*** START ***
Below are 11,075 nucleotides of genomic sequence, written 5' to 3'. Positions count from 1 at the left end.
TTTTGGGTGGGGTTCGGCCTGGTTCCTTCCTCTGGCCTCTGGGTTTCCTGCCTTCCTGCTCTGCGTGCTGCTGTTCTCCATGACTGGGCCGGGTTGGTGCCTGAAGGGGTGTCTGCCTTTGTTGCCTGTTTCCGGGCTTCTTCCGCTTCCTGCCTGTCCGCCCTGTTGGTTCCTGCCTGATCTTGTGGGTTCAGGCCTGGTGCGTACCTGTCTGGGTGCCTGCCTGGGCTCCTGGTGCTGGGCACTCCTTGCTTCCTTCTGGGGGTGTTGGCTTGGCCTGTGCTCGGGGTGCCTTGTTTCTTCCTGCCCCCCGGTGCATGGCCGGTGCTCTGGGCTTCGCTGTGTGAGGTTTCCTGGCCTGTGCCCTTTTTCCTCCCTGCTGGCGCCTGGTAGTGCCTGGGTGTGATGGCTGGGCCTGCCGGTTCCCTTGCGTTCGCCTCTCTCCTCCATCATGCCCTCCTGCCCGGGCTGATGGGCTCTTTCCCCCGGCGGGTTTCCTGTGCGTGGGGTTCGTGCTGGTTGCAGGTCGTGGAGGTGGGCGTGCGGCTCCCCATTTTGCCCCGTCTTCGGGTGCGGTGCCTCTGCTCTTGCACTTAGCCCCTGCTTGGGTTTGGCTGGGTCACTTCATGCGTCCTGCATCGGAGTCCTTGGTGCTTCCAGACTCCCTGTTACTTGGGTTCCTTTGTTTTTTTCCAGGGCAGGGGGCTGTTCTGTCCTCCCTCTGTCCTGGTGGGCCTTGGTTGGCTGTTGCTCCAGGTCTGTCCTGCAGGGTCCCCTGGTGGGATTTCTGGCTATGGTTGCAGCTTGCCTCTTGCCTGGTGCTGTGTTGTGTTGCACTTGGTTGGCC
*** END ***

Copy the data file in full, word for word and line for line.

Below are 11,075 nucleotides of genomic sequence, written 5' to 3'. Positions count from 1 at the left end.
TTTTGGGTGGGGTTCGGCCTGGTTCCTTCCTCTGGCCTCTGGGTTTCCTGCCTTCCTGCTCTGCGTGCTGCTGTTCTCCATGACTGGGCCGGGTTGGTGCCTGAAGGGGTGTCTGCCTTTGTTGCCTGTTTCCGGGCTTCTTCCGCTTCCTGCCTGTCCGCCCTGTTGGTTCCTGCCTGATCTTGTGGGTTCAGGCCTGGTGCGTACCTGTCTGGGTGCCTGCCTGGGCTCCTGGTGCTGGGCACTCCTTGCTTCCTTCTGGGGGTGTTGGCTTGGCCTGTGCTCGGGGTGCCTTGTTTCTTCCTGCCCCCCGGTGCATGGCCGGTGCTCTGGGCTTCGCTGTGTGAGGTTTCCTGGCCTGTGCCCTTTTTCCTCCCTGCTGGCGCCTGGTAGTGCCTGGGTGTGATGGCTGGGCCTGCCGGTTCCCTTGCGTTCGCCTCTCTCCTCCATCATGCCCTCCTGCCCGGGCTGATGGGCTCTTTCCCCCGGCGGGTTTCCTGTGCGTGGGGTTCGTGCTGGTTGCAGGTCGTGGAGGTGGGCGTGCGGCTCCCCATTTTGCCCCGTCTTCGGGTGCGGTGCCTCTGCTCTTGCACTTAGCCCCTGCTTGGGTTTGGCTGGGTCACTTCATGCGTCCTGCATCGGAGTCCTTGGTGCTTCCAGACTCCCTGTTACTTGGGTTCCTTTGTTTTTTTCCAGGGCAGGGGGCTGTTCTGTCCTCCCTCTGTCCTGGTGGGCCTTGGTTGGCTGTTGCTCCAGGTCTGTCCTGCAGGGTCCCCTGGTGGGATTTCTGGCTATGGTTGCAGCTTGCCTCTTGCCTGGTGCTGTGTTGTGTTGCACTTGGTTGGCC